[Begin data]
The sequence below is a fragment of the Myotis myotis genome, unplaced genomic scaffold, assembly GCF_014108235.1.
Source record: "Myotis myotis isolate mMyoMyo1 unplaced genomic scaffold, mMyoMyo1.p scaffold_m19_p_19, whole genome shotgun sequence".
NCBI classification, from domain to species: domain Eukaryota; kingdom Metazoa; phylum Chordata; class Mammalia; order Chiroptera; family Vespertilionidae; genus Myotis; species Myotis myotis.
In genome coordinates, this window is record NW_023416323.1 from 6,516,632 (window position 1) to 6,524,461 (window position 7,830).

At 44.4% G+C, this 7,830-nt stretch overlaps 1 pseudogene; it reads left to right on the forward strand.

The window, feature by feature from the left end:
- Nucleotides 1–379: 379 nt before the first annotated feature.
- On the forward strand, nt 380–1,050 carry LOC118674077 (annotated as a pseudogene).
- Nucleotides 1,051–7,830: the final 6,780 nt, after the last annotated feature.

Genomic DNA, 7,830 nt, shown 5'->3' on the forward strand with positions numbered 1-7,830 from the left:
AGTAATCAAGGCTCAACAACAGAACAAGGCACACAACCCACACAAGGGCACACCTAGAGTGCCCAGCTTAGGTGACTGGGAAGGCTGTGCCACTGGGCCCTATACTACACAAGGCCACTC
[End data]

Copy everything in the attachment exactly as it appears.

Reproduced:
The sequence below is a fragment of the Myotis myotis genome, unplaced genomic scaffold, assembly GCF_014108235.1.
Source record: "Myotis myotis isolate mMyoMyo1 unplaced genomic scaffold, mMyoMyo1.p scaffold_m19_p_19, whole genome shotgun sequence".
NCBI classification, from domain to species: domain Eukaryota; kingdom Metazoa; phylum Chordata; class Mammalia; order Chiroptera; family Vespertilionidae; genus Myotis; species Myotis myotis.
In genome coordinates, this window is record NW_023416323.1 from 6,516,632 (window position 1) to 6,524,461 (window position 7,830).

At 44.4% G+C, this 7,830-nt stretch overlaps 1 pseudogene; it reads left to right on the forward strand.

The window, feature by feature from the left end:
- Nucleotides 1–379: 379 nt before the first annotated feature.
- On the forward strand, nt 380–1,050 carry LOC118674077 (annotated as a pseudogene).
- Nucleotides 1,051–7,830: the final 6,780 nt, after the last annotated feature.

Genomic DNA, 7,830 nt, shown 5'->3' on the forward strand with positions numbered 1-7,830 from the left:
AGTAATCAAGGCTCAACAACAGAACAAGGCACACAACCCACACAAGGGCACACCTAGAGTGCCCAGCTTAGGTGACTGGGAAGGCTGTGCCACTGGGCCCTATACTACACAAGGCCACTC